Tate Britain, London, UK
This is one of the more sombre of a series of paintings containing circle motifs, begun by Hoyland in 1983. In a letter to the compiler dated 25 January 1990, the artist described this series as ‘more open-ended than some of my earlier work, where the forms were developed through a more gradual metamorphosis’. This painting consists of thinly poured layers of paint, built up to form a dark ground on which the artist has placed a black, sprawling, freely painted shape. The edges of the canvas provide evidence of lilac, white, yellow and orange underpainting. In three of the corners Hoyland has introduced more thickly painted circular forms. These are painted in two or more shades of red (top right), yellow (bottom right) and orange (bottom left). This third disc is almost cancelled by a dark swirl of black over-painting. In his letter to the compiler the artist said that 'Gadal 10.11.86' was painted in his studio at Charterhouse Square, London. The painting process involved building up the paint in layers over a number of days, so that each new pouring modified or enhanced the preceding colours. The shapes were then added, in a heavier impasto, which was in turn reworked, so that a resolution between figure and ground was found. Hoyland wrote he did not think that he had made any small related canvases or works on paper ‘except for small drawings which I always make to examine possibilities on a large scale’.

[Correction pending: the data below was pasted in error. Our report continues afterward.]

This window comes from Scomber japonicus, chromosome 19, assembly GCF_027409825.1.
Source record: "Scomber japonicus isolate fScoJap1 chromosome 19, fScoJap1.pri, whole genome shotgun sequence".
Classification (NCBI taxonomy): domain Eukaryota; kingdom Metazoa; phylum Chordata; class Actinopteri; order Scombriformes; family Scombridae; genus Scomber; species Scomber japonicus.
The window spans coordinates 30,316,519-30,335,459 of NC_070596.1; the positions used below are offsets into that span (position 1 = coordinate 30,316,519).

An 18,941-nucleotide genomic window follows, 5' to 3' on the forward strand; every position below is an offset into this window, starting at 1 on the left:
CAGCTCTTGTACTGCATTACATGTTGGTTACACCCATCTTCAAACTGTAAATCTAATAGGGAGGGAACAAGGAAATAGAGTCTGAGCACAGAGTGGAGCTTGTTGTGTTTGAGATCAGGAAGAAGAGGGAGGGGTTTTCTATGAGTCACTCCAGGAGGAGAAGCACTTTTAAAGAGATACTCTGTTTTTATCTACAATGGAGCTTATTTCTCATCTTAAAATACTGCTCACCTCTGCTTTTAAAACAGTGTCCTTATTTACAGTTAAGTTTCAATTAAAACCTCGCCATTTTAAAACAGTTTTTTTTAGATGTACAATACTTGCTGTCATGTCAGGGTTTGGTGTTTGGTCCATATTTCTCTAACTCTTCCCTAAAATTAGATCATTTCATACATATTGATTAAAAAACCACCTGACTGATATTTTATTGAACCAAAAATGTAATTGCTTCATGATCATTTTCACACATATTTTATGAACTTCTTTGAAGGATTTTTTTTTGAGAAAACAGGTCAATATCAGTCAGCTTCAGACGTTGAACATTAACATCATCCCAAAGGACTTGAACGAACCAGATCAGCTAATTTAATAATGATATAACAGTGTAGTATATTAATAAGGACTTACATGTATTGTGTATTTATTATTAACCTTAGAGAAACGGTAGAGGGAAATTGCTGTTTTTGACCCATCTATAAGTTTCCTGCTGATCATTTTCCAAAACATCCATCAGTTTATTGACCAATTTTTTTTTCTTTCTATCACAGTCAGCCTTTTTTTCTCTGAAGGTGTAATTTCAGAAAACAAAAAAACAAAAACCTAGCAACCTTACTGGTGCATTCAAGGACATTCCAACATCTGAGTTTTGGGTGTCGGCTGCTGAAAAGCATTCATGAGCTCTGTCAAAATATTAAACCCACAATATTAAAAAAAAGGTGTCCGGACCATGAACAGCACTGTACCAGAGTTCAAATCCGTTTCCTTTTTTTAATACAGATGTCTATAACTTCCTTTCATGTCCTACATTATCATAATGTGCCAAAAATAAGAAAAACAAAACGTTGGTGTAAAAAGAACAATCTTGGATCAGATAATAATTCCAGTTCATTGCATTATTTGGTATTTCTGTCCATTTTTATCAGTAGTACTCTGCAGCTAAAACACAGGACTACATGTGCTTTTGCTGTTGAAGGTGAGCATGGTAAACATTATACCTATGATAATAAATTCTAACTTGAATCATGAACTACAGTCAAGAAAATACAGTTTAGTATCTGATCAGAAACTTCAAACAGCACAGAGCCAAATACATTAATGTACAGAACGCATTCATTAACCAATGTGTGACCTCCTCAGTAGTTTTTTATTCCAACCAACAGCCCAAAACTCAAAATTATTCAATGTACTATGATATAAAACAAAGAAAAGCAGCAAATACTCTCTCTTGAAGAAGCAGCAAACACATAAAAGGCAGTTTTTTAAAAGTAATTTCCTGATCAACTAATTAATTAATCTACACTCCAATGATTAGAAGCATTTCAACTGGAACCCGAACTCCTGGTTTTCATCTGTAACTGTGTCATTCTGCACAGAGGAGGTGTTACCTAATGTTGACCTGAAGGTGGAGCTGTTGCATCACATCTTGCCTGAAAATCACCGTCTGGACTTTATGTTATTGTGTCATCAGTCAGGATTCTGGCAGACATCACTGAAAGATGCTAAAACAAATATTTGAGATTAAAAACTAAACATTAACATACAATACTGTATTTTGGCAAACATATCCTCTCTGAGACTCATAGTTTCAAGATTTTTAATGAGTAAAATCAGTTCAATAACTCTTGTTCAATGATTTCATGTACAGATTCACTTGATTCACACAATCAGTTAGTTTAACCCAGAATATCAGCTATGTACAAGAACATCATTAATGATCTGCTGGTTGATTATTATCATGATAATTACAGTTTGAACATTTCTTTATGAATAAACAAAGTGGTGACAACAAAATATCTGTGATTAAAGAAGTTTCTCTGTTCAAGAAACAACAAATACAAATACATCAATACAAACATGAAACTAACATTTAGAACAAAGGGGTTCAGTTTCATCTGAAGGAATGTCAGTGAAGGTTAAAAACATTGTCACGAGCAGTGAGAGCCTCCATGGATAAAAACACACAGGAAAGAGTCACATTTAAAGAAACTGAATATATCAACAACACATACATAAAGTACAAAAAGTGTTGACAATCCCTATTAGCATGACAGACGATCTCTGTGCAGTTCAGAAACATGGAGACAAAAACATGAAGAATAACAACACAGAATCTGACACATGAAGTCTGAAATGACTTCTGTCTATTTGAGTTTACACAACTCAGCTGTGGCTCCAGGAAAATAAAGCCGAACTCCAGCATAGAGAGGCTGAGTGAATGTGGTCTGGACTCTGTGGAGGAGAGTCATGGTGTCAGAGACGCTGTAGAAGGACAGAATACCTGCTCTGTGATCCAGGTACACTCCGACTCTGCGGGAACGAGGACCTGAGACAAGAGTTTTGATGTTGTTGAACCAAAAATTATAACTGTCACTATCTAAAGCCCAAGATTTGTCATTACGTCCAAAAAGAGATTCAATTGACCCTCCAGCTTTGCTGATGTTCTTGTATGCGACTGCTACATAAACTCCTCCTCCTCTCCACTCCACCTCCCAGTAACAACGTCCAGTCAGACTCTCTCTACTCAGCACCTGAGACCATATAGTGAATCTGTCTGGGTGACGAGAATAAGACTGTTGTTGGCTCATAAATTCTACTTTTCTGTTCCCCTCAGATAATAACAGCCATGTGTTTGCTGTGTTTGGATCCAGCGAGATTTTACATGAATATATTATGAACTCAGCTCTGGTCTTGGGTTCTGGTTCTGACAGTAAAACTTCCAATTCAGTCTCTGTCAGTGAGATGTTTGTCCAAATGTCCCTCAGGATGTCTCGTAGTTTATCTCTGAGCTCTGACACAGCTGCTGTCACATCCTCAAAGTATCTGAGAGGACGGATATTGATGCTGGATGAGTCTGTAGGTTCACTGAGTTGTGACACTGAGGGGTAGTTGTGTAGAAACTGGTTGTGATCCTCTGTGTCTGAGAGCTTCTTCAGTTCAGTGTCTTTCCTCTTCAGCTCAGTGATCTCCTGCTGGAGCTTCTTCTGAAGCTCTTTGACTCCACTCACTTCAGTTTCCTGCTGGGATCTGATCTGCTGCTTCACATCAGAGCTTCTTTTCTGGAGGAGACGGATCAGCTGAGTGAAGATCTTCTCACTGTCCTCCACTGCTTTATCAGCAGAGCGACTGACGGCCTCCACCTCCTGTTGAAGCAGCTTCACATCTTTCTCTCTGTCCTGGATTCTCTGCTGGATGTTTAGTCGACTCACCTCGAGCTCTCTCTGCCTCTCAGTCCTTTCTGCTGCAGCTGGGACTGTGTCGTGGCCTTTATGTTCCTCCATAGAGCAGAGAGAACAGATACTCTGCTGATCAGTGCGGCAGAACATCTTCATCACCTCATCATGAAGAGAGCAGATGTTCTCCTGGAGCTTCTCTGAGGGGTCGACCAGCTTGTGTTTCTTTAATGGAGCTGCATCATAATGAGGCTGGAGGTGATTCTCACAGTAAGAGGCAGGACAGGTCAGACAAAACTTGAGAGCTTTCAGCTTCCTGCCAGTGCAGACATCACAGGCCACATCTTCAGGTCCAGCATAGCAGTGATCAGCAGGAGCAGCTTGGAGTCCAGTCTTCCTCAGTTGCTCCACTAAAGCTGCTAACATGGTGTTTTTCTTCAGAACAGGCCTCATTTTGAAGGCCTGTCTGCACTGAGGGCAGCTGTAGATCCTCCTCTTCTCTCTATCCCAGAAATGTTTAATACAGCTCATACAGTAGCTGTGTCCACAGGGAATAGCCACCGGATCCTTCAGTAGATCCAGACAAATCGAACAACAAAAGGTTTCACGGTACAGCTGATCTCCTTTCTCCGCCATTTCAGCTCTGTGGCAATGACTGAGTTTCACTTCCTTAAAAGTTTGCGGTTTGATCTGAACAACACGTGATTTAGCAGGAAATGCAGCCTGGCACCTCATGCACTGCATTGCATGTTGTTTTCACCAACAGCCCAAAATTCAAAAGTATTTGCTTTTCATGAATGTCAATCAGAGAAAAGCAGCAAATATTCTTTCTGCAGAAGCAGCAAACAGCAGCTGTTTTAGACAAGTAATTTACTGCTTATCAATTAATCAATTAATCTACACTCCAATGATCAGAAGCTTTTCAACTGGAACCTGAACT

When 'Gadal 10.11.86' was first exhibited, John McEwen wrote in the catalogue that Hoyland's aim in his art ‘has always been the greater liberation of form and colour’. McEwen noted that a pattern had emerged, whereby one series of paintings tended to build up a particular form, while the next broke it down. Out of this fragmentation emerged the new form. He described how the rectangular compositions of the 1970s grew almost to the margins of the canvas, and were then pushed back to the diagonal and were finally fragmented into a series of smaller rectangles. These in turn became less defined and were gradually transformed into triangles which, when broken down, gave birth to the circles of the extended series to which Gadal belongs.